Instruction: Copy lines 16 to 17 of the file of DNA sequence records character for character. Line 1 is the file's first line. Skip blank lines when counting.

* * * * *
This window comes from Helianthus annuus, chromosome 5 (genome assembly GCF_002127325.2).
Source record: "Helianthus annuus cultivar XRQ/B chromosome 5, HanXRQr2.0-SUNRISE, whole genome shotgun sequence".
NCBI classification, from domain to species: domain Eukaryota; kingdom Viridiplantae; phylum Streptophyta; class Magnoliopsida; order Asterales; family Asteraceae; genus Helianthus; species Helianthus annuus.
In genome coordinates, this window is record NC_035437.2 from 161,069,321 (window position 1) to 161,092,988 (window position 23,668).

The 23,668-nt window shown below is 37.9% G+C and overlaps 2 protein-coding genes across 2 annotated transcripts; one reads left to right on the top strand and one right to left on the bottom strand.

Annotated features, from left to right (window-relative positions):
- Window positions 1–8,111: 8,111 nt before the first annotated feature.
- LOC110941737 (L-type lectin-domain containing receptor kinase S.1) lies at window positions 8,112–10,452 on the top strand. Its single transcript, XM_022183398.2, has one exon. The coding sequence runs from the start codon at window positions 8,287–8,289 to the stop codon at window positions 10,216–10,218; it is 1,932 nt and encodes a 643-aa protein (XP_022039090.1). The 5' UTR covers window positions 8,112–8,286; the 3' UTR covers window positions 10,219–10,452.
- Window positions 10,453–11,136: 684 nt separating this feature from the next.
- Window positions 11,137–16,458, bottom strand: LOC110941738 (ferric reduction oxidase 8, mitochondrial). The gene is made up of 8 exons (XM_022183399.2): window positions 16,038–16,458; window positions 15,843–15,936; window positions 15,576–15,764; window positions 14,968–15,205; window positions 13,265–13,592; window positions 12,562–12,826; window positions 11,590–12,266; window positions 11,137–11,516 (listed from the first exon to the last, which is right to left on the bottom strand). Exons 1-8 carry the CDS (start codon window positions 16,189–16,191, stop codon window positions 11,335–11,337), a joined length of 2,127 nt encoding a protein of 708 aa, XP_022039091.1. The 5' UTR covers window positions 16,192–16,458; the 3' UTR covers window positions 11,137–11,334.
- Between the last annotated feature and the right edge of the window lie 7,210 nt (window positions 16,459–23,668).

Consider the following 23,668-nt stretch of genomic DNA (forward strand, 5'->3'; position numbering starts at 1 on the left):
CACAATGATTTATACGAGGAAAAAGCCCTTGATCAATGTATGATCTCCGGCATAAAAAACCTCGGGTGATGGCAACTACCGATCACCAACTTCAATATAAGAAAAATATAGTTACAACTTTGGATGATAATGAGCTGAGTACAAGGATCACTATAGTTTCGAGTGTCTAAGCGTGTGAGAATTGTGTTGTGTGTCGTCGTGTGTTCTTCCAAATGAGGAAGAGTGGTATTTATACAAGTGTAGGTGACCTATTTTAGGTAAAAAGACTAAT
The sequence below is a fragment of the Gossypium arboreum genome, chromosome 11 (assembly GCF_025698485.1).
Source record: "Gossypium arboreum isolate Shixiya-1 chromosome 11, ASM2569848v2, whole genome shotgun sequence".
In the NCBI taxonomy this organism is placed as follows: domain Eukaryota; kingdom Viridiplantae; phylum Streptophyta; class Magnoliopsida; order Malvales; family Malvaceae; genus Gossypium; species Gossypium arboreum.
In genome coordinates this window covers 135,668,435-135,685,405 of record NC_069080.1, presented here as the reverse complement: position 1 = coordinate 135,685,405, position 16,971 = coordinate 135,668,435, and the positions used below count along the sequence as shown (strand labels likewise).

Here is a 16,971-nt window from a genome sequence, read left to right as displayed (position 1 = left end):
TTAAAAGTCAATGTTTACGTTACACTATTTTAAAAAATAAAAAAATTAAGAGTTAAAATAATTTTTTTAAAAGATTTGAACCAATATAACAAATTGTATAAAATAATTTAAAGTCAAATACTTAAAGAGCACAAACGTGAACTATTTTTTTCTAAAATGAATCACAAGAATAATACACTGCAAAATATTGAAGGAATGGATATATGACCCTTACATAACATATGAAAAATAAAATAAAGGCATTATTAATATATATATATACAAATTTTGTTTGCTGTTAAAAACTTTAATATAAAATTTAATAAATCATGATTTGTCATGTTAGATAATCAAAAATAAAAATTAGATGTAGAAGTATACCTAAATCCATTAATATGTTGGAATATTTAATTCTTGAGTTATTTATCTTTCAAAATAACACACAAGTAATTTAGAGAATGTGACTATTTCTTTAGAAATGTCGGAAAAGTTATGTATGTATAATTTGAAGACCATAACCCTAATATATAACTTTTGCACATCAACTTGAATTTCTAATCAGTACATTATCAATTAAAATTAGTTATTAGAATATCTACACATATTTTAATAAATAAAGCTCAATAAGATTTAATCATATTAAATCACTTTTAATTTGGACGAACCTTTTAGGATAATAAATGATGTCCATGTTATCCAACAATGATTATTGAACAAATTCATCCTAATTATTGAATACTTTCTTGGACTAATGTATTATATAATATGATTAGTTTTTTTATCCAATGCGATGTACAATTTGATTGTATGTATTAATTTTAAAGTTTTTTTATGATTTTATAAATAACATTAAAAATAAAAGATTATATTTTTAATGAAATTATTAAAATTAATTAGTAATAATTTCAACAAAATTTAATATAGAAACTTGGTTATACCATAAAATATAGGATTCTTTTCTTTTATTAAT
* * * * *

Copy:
In the NCBI taxonomy this organism is placed as follows: domain Eukaryota; kingdom Viridiplantae; phylum Streptophyta; class Magnoliopsida; order Malvales; family Malvaceae; genus Gossypium; species Gossypium arboreum.
In genome coordinates this window covers 135,668,435-135,685,405 of record NC_069080.1, presented here as the reverse complement: position 1 = coordinate 135,685,405, position 16,971 = coordinate 135,668,435, and the positions used below count along the sequence as shown (strand labels likewise).